As Eugene Wilson fumbled with his latest energy bill and a wade of crumpled dollar bills at the front desk of United Communities of Southeast Philadelphia, he smiled and chatted cheerfully with the receptionist.
“They help me out with my home, my energy bills. They just do it all here,” said Wilson, a Southeast Philadelphia resident and an avid patron of United Communities of Southeast Philadelphia.
From lowering energy bills to helping struggling homeowners keep their homes from being foreclosed, United Communities has become a vital presence in the lives of local residents.
“We are sort of a beacon within the community,” said Francis Carney, executive director of the organization.
In 1969, three settlement houses joined to form the United Communities that residents are familiar with today, with the main facility, the Houston Center, located at the corner of Eighth and Snyder streets. Yet the organization’s roots extend as far back as the 1850s. United Communities also provides services at the Southwark House as well as youth programs out of four local schools, including Southwark Elementary School, Sharswood Elementary School, Fell Elementary School and Furness High School.
Thanks to its historical ties to the settlement house movement, Carney said United Communities has always made the newcomer populations in South Philadelphia feel welcome.
Carney noted that over the last 10 years, United Communities has been providing services to the community’s Southeast Asian and rising Mexican populations. He added that there has been an influx of Bhutanese, Nepalese and Burmese people coming to the center over the past few years.
“A lot of refugee resettlement occurs in South Philadelphia,” Carney said.
Reaching out to various refugee groups is the next focus for United Communities.
“It’s a very diverse community and sometimes bringing it together can be very difficult,” Carney said. But he added that “someone’s got to step up and do it.”
Currently, United Communities is working with various partner agencies in order to help these refugee groups that are often ignored.
In an attempt to bring residents in the area closer together while improving their way of life here in Philadelphia, United Communities offers an English as a Second Language program. Carney said that recently the organization has seen an increase in enrollment in its ESL classes.
“People are being acclimated to living in America through some of the services we’re able to offer,” he said. “It’s a pretty significant thing.”
Carney recalled one instance in which an ESL teacher at one of its partnering schools reached out to a young man and got him involved in the ESL program.
“We really made a connection with his family,” he said. “And he became a sort of ambassador for the [ESL] program.”
While United Communities is making a valiant effort to help minorities in South Philadelphia, Carney added that the organization operates a variety of services for the entire community.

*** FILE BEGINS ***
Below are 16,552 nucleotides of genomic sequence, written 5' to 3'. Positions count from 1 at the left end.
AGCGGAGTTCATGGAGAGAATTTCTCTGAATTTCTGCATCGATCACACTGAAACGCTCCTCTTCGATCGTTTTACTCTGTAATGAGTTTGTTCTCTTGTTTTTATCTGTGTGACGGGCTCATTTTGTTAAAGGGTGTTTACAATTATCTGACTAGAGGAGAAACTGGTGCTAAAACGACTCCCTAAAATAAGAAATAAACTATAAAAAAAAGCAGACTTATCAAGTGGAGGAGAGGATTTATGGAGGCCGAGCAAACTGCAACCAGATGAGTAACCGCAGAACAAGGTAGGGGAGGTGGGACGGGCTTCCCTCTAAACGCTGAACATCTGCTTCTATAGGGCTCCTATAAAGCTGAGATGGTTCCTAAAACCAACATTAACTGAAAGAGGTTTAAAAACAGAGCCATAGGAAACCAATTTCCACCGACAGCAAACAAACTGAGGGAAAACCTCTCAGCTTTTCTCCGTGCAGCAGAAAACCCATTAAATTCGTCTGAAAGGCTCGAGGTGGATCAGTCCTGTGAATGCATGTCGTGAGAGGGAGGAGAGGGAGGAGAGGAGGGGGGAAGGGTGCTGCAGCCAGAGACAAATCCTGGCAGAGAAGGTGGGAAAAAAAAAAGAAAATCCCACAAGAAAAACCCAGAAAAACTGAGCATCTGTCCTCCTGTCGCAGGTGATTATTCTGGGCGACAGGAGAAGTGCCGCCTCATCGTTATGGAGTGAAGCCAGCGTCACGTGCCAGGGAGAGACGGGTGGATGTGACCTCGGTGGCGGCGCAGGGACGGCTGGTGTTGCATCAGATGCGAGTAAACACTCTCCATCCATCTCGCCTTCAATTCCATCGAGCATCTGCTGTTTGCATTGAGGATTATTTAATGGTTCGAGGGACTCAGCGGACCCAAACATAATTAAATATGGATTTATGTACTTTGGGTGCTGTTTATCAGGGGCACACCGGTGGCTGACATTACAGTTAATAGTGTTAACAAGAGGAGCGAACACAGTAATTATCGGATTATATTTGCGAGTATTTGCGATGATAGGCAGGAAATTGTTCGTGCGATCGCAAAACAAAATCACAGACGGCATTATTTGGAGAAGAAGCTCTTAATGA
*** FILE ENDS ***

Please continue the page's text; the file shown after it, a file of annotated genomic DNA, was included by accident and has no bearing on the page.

“I actually went to preschool here. I’m 66 years old, so this place has been around a long time. It does a lot of good things for the people here,” said Eleanor Brown, a Southeast Philadelphia resident.
Among United Communities’ services are various “out-of-school time” programs, which provide children a safe place to complete schoolwork and interact with peers. Over the past couple of years, Carney said that the organization has developed a new “teen work” program, which provides adolescents with career counseling, internships and sometimes first-time job placement. He said he finds it rewarding to help these teens graduate high school and find a job.
United Communities also offers housing counseling and case management programs that have grown increasingly popular among local residents since the 2008 economic collapse.
“Because of changes in the outside world, we’ve had to adapt a lot more,” Carney said.
Prior to the economic collapse, a lot of first-time homebuyers sought advice at United Communities. But since 2008, United Communities has seen a rise in home foreclosures and tailored its services accordingly.
“We’ve been really successful in the past year being able to help people keep from having their homes foreclosed on and being able to stay as homeowners in the community,” he said.
During these tough economic times, Carney said that United Communities also wants to create more workforce programs that teach people essential skills for getting a job. In a similar program, Carney said that the organization successfully helped 60 people between the ages of 20 and 50 find employment.
With every service it provides to disadvantaged locals, United Communities continues to live up to its name.
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